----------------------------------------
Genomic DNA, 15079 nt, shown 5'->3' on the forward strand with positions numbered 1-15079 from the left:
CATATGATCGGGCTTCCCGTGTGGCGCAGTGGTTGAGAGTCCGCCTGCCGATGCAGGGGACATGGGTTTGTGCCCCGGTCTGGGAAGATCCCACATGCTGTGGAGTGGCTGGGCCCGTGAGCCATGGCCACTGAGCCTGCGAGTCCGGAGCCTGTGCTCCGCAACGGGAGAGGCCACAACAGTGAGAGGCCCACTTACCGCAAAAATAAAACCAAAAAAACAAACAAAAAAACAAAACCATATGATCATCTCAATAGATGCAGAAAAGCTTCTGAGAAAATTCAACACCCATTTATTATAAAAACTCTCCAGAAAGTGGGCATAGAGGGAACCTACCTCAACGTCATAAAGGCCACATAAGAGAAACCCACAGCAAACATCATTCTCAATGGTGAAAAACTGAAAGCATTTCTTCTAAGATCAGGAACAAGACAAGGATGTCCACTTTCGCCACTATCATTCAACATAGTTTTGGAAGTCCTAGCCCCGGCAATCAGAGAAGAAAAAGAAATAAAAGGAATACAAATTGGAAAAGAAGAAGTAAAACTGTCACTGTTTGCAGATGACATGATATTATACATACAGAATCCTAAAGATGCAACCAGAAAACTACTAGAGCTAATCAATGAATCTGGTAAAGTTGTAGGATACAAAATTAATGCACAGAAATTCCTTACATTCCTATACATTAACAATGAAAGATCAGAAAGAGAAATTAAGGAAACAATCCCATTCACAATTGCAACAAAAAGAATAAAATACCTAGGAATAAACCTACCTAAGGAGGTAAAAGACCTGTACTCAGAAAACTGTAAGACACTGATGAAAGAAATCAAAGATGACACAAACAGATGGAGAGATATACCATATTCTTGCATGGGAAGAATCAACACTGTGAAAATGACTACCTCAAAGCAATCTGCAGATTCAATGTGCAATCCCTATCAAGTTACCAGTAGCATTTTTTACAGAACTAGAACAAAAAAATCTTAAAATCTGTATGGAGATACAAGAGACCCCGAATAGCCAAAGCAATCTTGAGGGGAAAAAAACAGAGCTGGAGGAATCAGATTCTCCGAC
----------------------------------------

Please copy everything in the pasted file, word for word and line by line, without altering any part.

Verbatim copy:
Genomic DNA, 15079 nt, shown 5'->3' on the forward strand with positions numbered 1-15079 from the left:
CATATGATCGGGCTTCCCGTGTGGCGCAGTGGTTGAGAGTCCGCCTGCCGATGCAGGGGACATGGGTTTGTGCCCCGGTCTGGGAAGATCCCACATGCTGTGGAGTGGCTGGGCCCGTGAGCCATGGCCACTGAGCCTGCGAGTCCGGAGCCTGTGCTCCGCAACGGGAGAGGCCACAACAGTGAGAGGCCCACTTACCGCAAAAATAAAACCAAAAAAACAAACAAAAAAACAAAACCATATGATCATCTCAATAGATGCAGAAAAGCTTCTGAGAAAATTCAACACCCATTTATTATAAAAACTCTCCAGAAAGTGGGCATAGAGGGAACCTACCTCAACGTCATAAAGGCCACATAAGAGAAACCCACAGCAAACATCATTCTCAATGGTGAAAAACTGAAAGCATTTCTTCTAAGATCAGGAACAAGACAAGGATGTCCACTTTCGCCACTATCATTCAACATAGTTTTGGAAGTCCTAGCCCCGGCAATCAGAGAAGAAAAAGAAATAAAAGGAATACAAATTGGAAAAGAAGAAGTAAAACTGTCACTGTTTGCAGATGACATGATATTATACATACAGAATCCTAAAGATGCAACCAGAAAACTACTAGAGCTAATCAATGAATCTGGTAAAGTTGTAGGATACAAAATTAATGCACAGAAATTCCTTACATTCCTATACATTAACAATGAAAGATCAGAAAGAGAAATTAAGGAAACAATCCCATTCACAATTGCAACAAAAAGAATAAAATACCTAGGAATAAACCTACCTAAGGAGGTAAAAGACCTGTACTCAGAAAACTGTAAGACACTGATGAAAGAAATCAAAGATGACACAAACAGATGGAGAGATATACCATATTCTTGCATGGGAAGAATCAACACTGTGAAAATGACTACCTCAAAGCAATCTGCAGATTCAATGTGCAATCCCTATCAAGTTACCAGTAGCATTTTTTACAGAACTAGAACAAAAAAATCTTAAAATCTGTATGGAGATACAAGAGACCCCGAATAGCCAAAGCAATCTTGAGGGGAAAAAAACAGAGCTGGAGGAATCAGATTCTCCGAC